The mid-IR free-electron laser has been used in the medical sector for some time now. Laser usage in medicine has opened many doors and created countless avenues for surgery and forms of therapy. Recently, groups led by Dr. Kawasaki from the Tokyo University of Science in Japan and Dr. Nguyen from the Centre National de la Recherche Scientifique in France have found another use for free-electron lasers in medicine.
Advances in medicine have made previously incurable diseases curable, resulting in the well-being of many. Sadly, there are still some diseases that remain not only painfully incurable, but also have no truly effective treatment options. One of these diseases is Alzheimer’s disease. Alzheimer’s is a neurogenerative disease with one of its trademarks being producing amyloid proteins that turn into amyloid fibrils. Amyloid fibrils are “abnormal fibrous, extracellular, proteinaceous deposits found in organs and tissues”. These fibrils aggregate in β-sheet structures where backbone hydrogen bonds are formed.
This change in structure makes the normally soluble proteins insoluble. These protein structures can then build up between neurons and alter cell function. Although the amount of amyloid proteins and severity of a patient’s Alzheimer’s has been found to be uncorrelated, minimizing secondary nucleation of these proteins is still desirable. Secondary nucleation is a process where new proteins are formed from the presence of parent proteins, so eliminating the parent proteins would limit the potential for more of these abnormal fibers from forming.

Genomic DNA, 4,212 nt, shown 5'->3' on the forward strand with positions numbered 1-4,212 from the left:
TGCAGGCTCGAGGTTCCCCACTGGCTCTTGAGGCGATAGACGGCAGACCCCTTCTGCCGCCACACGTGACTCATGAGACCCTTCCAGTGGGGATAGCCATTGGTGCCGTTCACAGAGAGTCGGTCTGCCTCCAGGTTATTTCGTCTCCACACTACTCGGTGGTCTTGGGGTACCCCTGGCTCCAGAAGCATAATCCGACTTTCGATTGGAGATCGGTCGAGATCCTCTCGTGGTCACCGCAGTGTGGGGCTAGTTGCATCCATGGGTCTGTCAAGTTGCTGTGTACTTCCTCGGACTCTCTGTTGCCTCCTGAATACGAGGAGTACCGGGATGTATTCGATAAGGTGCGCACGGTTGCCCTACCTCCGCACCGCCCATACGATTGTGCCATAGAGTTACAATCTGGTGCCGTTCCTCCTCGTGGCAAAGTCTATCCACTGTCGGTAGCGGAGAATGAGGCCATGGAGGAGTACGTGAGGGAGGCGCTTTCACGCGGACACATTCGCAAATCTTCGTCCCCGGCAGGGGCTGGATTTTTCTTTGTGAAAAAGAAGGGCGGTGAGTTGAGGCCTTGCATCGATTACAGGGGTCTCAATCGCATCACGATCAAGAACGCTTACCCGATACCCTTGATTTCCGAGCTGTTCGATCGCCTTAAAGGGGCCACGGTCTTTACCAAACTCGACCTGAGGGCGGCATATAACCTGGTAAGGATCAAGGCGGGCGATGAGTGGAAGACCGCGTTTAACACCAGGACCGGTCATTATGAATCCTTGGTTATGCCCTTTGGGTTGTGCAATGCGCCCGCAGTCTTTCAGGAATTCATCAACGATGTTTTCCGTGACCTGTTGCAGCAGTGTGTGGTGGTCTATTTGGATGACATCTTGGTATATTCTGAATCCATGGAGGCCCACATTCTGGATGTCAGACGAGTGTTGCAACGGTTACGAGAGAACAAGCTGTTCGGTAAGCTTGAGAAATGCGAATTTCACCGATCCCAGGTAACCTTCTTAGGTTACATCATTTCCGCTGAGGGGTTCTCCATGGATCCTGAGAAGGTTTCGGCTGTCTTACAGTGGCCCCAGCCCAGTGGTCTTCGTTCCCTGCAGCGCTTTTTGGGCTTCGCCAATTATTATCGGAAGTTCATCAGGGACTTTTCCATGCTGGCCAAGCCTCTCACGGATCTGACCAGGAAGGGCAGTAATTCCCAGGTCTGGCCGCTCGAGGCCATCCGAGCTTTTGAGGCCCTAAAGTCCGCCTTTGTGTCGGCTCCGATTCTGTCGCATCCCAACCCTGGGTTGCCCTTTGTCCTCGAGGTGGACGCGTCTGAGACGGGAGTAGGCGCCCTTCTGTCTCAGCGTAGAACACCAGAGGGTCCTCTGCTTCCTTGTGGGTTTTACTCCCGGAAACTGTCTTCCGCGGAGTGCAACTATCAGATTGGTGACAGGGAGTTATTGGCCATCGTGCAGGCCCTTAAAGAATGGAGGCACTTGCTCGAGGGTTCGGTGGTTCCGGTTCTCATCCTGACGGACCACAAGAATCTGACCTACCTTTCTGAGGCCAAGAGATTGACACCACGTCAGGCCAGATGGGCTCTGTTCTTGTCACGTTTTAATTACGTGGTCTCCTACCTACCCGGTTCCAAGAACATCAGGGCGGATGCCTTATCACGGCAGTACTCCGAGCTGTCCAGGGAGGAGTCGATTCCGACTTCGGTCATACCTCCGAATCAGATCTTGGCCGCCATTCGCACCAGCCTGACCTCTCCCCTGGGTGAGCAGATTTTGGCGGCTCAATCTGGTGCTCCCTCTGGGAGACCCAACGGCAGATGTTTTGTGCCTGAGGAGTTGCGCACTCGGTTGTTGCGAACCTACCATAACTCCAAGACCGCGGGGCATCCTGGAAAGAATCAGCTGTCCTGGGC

Former attempts to get rid of these fibrils include introducing antibodies to target the so-called Aβ proteins. This method has been unsuccessful, as antibodies generally target a specific molecular process which can lead to induced toxicity. Other methods include using repeated scanning ultrasound. The ultrasound was shown to be able to dissociate the proteins in vitro in a mouse brain. However, the potential for using this method for humans is questionable. The hippocampus and medial temporal lobes are typically the most affected areas of the brain for those with Alzheimer’s. These regions are deep in the brain, which could make it difficult for the ultrasound to efficiently irradiate the areas.
Free-Electron Laser Study Background
This leads to the method out of Tokyo University, published in June, where proteins were depolymerized using a tuned free-electron laser (FEL). The FEL, when coupled with microscopy methods, reveals information about the dissociation of the fibril. However, it has limited resolution that also limits understanding of the dissociation process. Therefore, they have coupled the free-electron laser with a laser-induced nonequilibrium molecular dynamics (NEMD) simulation method. NEMD provides all the information the group deemed necessary but is used with a more intense laser for shorter periods. Their experiment and study results were compared to confirm that the combination of the two techniques would yield useful information. The tests were conducted on a yeast protein that naturally forms amyloid fibrils. Their findings concluded that mid-infrared (mid-IR) FEL combined with an all-atom NEMD simulation causes amyloid fibril dissociation.